Pakistan dropped to 136 out of 189 countries on the World Bank’s Doing Business 2019 ranking. However, it made a tremendous improvement, jumping to 108 in the 2020 ranking. To place the economy on the path of sustained growth and economic stability, the Government took immediate steps. Monetary tightening, market-determined exchange rate, expenditure control, broadening of the tax base and changes to the commerce policy are among the many steps which were taken.
In addition to this, the Government enrolled into IMF’s Extended Fund Facility ($6 billion) to improve the economy. Moreover, financial support from friendly countries helped Pakistan move towards economic stability. Also, the Government continues to introduce reforms for the improvement of the economy. The aim is to change Pakistan into a land of opportunities instantly.
Reforms Undertaken by Pakistan
Does Improvement in Ranking Translate into a Better Economy?
The answer is unclear. There is a lot of criticism about the ranking and how it works. The following paragraphs discuss why the ranking is not a game-changer for Pakistan’s economy.
Case of France
In the 2004 Report, France found itself at 44th place. It resulted in a lot of criticism. Why? Countries like Bostwana and Jamaica were ahead of France! The report is criticized for what was an inadequate understanding of the French legal and regulatory frameworks. Also, the World Bank’s ‘one size fits all‘ approach to rank each country proved disastrous. And the report showed a preference for common law over civil law.
Common law bases itself on published judicial opinions. On the other hand, civil law refers to codified statutes. The WB shows an inherent bias towards civil law, considering common law as the best. Whereas, civil law results in over-regulation, lengthy litigation, high unemployment, corrupt practices and lower investment among many other drawbacks. But, there is no evidence to prove this stance. In contrast, it only reflects an inherent bias among the makers of the report.
Independent Evaluation Group (2008)
The criticism of the ranking does not end with France. An Independent Evaluation Group within the WB pointed out shortcomings in the ranking system. The indicators used in the ranking system link to research which relates the regulatory environment to firm performance. Ultimately, it connects to macroeconomic outcomes. However, the research used to justify these indicators is only partial. Hence, it does not present a full picture. Also, the influence of other determinants is not carefully catered in the research or the indicators.
But, it will be wrong to say that all research is partial. There are various researches which show that there is a strong positive correlation between regulatory environment and firm performance. However, the policy implications must be carefully analysed before basing all decisions on such research. For example, consider the phrase ‘one man’s terrorist is another man’s freedom fighter‘ but in the economic context. A regulatory framework may be beneficial to one or more firms, but it may be detrimental to other firms, the economy or society.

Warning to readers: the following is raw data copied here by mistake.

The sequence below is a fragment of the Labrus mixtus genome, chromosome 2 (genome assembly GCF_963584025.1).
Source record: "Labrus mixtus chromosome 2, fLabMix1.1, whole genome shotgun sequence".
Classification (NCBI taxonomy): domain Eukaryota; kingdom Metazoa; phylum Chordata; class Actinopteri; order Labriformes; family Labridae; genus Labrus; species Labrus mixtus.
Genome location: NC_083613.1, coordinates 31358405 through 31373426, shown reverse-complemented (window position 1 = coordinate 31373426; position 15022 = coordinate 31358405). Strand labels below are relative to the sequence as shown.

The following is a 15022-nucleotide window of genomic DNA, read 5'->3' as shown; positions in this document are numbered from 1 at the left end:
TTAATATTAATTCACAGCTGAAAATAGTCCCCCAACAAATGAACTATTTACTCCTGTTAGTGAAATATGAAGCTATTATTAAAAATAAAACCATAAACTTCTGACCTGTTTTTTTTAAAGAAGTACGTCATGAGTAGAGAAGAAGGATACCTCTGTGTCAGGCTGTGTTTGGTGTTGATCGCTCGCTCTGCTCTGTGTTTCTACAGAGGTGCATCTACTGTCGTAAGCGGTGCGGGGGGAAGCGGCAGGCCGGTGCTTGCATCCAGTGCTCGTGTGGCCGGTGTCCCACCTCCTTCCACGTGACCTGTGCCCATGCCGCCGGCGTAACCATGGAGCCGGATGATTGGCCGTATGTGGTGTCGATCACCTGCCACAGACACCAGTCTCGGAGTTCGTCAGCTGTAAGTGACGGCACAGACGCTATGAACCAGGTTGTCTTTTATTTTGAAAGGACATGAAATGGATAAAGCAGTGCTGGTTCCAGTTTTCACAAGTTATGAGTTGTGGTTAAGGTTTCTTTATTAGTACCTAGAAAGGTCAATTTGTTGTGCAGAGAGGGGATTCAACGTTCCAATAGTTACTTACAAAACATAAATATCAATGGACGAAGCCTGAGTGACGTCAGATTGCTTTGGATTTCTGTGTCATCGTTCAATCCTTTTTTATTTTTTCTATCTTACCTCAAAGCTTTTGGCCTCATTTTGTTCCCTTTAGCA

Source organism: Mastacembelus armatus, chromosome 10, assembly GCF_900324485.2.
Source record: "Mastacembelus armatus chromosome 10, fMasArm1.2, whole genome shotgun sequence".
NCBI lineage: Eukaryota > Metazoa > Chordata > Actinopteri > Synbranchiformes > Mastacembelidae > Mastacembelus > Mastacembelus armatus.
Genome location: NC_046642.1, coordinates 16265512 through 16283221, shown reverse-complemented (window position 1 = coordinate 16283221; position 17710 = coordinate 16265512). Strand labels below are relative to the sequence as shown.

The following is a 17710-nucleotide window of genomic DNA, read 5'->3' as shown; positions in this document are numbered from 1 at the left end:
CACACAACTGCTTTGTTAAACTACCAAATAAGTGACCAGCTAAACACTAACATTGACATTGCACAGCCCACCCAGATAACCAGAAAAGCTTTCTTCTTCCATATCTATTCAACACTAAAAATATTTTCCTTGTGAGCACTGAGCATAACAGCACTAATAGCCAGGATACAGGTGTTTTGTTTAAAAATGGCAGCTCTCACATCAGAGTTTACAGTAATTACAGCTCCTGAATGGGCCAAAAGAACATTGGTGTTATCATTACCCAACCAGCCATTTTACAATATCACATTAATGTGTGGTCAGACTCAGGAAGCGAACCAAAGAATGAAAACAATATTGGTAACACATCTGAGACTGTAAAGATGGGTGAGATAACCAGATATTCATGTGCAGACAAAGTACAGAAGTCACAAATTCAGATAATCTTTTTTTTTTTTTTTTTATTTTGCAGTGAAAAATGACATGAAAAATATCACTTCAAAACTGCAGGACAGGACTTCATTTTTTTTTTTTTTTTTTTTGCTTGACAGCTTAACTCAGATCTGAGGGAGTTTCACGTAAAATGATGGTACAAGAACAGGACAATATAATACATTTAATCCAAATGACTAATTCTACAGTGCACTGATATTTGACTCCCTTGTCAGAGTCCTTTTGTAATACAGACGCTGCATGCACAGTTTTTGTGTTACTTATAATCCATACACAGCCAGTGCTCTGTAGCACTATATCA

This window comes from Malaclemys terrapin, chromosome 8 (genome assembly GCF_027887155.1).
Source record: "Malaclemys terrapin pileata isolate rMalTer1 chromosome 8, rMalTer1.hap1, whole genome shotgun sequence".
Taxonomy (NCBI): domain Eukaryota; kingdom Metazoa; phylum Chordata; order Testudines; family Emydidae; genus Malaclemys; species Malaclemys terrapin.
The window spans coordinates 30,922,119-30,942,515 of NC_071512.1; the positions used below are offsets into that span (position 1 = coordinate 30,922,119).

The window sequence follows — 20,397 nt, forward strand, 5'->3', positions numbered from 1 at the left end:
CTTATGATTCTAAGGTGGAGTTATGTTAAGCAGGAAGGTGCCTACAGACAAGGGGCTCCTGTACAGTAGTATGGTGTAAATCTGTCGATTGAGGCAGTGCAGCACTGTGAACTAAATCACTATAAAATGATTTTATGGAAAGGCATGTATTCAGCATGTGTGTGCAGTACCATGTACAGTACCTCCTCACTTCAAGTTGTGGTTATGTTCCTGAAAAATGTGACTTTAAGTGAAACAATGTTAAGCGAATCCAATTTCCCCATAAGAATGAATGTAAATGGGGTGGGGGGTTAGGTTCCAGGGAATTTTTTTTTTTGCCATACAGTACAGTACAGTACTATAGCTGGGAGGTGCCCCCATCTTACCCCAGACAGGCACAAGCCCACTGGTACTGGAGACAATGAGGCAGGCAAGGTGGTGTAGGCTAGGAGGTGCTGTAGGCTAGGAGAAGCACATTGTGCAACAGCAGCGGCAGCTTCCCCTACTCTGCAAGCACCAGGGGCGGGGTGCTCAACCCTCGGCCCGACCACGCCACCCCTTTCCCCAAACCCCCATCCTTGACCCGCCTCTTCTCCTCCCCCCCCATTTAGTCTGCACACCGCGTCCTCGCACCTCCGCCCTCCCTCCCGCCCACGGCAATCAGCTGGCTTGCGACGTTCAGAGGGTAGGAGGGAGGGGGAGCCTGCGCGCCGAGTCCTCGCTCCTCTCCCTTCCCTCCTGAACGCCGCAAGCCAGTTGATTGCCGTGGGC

Likewise, effectiveness of one regulatory framework cannot be generalised to other countries. The market conditions, local conditions, political choices and other factors vary from country to country. Therefore, a single index cannot rightly measure each country’s regulatory effectiveness. Apart from this, the sources from which the data is derived are too small. Also, in many cases, the data is gathered from a single or a maximum of two firms. For example, information on taxes and the resulting methodology are from an only firm.
Independent Review Panel (2013)
The report raised the following issues:
- The report can be easily misinterpreted;
- The sources from which information is derived is too small;
- Methods of data collection are faulty:
- Only those categories are taken into account which the WB ranking can measure adequately; and
- The report does not specify how countries can respond to these rankings.
Also, the whole process of ranking is value-laden. The ranking bases itself on WB’s assumption of what is best for doing business. In its words,
‘The act of ranking countries may appear devoid of value judgement, but it is, in reality, an arbitrary method of summarising vast amounts of complex information as a single number’.
Doing Business 2020 Report
Below are the rankings of a few selected countries which help explain this point a little better.
Pakistan’s economy is $312 billion, whereas Nigeria’s is $397 billion. Surprisingly, Nigeria is ranked well below Pakistan in DB 2020 ranking at 131 place. Likewise, China is the world’s second-biggest economy. But it sits at the 31st place. Even Kazakhstan ranks above China. In addition to this, Brazil has a $2 trillion economy. Nevertheless, it ranks lower than Sri Lanka which is a $87.7 billion economy. The point is that better rankings do not necessarily mean a better economy.
Pakistan Still Has a Long Way to Go
Changes to laws or regulatory framework are not necessarily the right thing to do. Instead of focusing on what works for others, Pakistan must keep its ground realities in mind before making any decision. Lastly, the ranking is nothing but a Western concept of how things must be. The rankings are undoubtedly good for the Government’s image. But they do little to benefit the economy or society in general. And, anyone wanting to invest in Pakistan will naturally be looking at a lot more than just the rankings.